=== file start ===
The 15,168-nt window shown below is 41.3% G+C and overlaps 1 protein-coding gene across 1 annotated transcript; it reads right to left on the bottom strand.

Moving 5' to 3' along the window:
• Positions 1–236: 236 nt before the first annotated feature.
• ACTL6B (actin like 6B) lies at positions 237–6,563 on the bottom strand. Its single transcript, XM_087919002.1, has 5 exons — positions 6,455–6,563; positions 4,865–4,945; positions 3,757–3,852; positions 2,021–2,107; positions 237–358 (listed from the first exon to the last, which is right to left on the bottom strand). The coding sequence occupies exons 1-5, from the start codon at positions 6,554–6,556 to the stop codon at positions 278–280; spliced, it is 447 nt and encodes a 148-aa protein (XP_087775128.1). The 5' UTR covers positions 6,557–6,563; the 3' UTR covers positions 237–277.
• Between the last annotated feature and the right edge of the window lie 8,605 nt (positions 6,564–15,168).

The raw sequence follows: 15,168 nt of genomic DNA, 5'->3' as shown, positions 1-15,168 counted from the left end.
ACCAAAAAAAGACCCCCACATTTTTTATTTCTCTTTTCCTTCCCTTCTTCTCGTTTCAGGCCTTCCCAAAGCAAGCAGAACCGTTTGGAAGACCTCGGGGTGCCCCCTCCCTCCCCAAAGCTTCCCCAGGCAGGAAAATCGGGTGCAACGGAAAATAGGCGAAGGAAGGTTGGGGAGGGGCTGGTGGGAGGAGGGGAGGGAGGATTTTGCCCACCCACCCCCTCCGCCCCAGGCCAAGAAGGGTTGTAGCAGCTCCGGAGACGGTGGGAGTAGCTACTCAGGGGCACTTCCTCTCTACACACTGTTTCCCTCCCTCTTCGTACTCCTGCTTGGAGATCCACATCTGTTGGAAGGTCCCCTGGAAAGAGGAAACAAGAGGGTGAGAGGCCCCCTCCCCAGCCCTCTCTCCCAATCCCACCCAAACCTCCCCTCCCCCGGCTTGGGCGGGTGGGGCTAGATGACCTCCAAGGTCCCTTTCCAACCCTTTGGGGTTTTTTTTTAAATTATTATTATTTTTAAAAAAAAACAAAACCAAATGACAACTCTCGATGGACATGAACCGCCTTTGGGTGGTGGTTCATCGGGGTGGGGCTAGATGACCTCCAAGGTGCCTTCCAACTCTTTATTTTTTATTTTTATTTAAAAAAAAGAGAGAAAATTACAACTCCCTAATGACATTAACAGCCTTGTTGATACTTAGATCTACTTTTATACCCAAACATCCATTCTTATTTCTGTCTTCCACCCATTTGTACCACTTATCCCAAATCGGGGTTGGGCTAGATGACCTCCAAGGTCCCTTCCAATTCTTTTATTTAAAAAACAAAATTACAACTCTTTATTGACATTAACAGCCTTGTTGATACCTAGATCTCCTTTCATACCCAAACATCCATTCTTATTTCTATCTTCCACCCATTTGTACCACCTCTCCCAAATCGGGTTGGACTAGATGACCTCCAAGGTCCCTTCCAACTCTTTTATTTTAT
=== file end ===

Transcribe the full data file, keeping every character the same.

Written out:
The 15,168-nt window shown below is 41.3% G+C and overlaps 1 protein-coding gene across 1 annotated transcript; it reads right to left on the bottom strand.

Moving 5' to 3' along the window:
• Positions 1–236: 236 nt before the first annotated feature.
• ACTL6B (actin like 6B) lies at positions 237–6,563 on the bottom strand. Its single transcript, XM_087919002.1, has 5 exons — positions 6,455–6,563; positions 4,865–4,945; positions 3,757–3,852; positions 2,021–2,107; positions 237–358 (listed from the first exon to the last, which is right to left on the bottom strand). The coding sequence occupies exons 1-5, from the start codon at positions 6,554–6,556 to the stop codon at positions 278–280; spliced, it is 447 nt and encodes a 148-aa protein (XP_087775128.1). The 5' UTR covers positions 6,557–6,563; the 3' UTR covers positions 237–277.
• Between the last annotated feature and the right edge of the window lie 8,605 nt (positions 6,564–15,168).

The raw sequence follows: 15,168 nt of genomic DNA, 5'->3' as shown, positions 1-15,168 counted from the left end.
ACCAAAAAAAGACCCCCACATTTTTTATTTCTCTTTTCCTTCCCTTCTTCTCGTTTCAGGCCTTCCCAAAGCAAGCAGAACCGTTTGGAAGACCTCGGGGTGCCCCCTCCCTCCCCAAAGCTTCCCCAGGCAGGAAAATCGGGTGCAACGGAAAATAGGCGAAGGAAGGTTGGGGAGGGGCTGGTGGGAGGAGGGGAGGGAGGATTTTGCCCACCCACCCCCTCCGCCCCAGGCCAAGAAGGGTTGTAGCAGCTCCGGAGACGGTGGGAGTAGCTACTCAGGGGCACTTCCTCTCTACACACTGTTTCCCTCCCTCTTCGTACTCCTGCTTGGAGATCCACATCTGTTGGAAGGTCCCCTGGAAAGAGGAAACAAGAGGGTGAGAGGCCCCCTCCCCAGCCCTCTCTCCCAATCCCACCCAAACCTCCCCTCCCCCGGCTTGGGCGGGTGGGGCTAGATGACCTCCAAGGTCCCTTTCCAACCCTTTGGGGTTTTTTTTTAAATTATTATTATTTTTAAAAAAAAACAAAACCAAATGACAACTCTCGATGGACATGAACCGCCTTTGGGTGGTGGTTCATCGGGGTGGGGCTAGATGACCTCCAAGGTGCCTTCCAACTCTTTATTTTTTATTTTTATTTAAAAAAAAGAGAGAAAATTACAACTCCCTAATGACATTAACAGCCTTGTTGATACTTAGATCTACTTTTATACCCAAACATCCATTCTTATTTCTGTCTTCCACCCATTTGTACCACTTATCCCAAATCGGGGTTGGGCTAGATGACCTCCAAGGTCCCTTCCAATTCTTTTATTTAAAAAACAAAATTACAACTCTTTATTGACATTAACAGCCTTGTTGATACCTAGATCTCCTTTCATACCCAAACATCCATTCTTATTTCTATCTTCCACCCATTTGTACCACCTCTCCCAAATCGGGTTGGACTAGATGACCTCCAAGGTCCCTTCCAACTCTTTTATTTTAT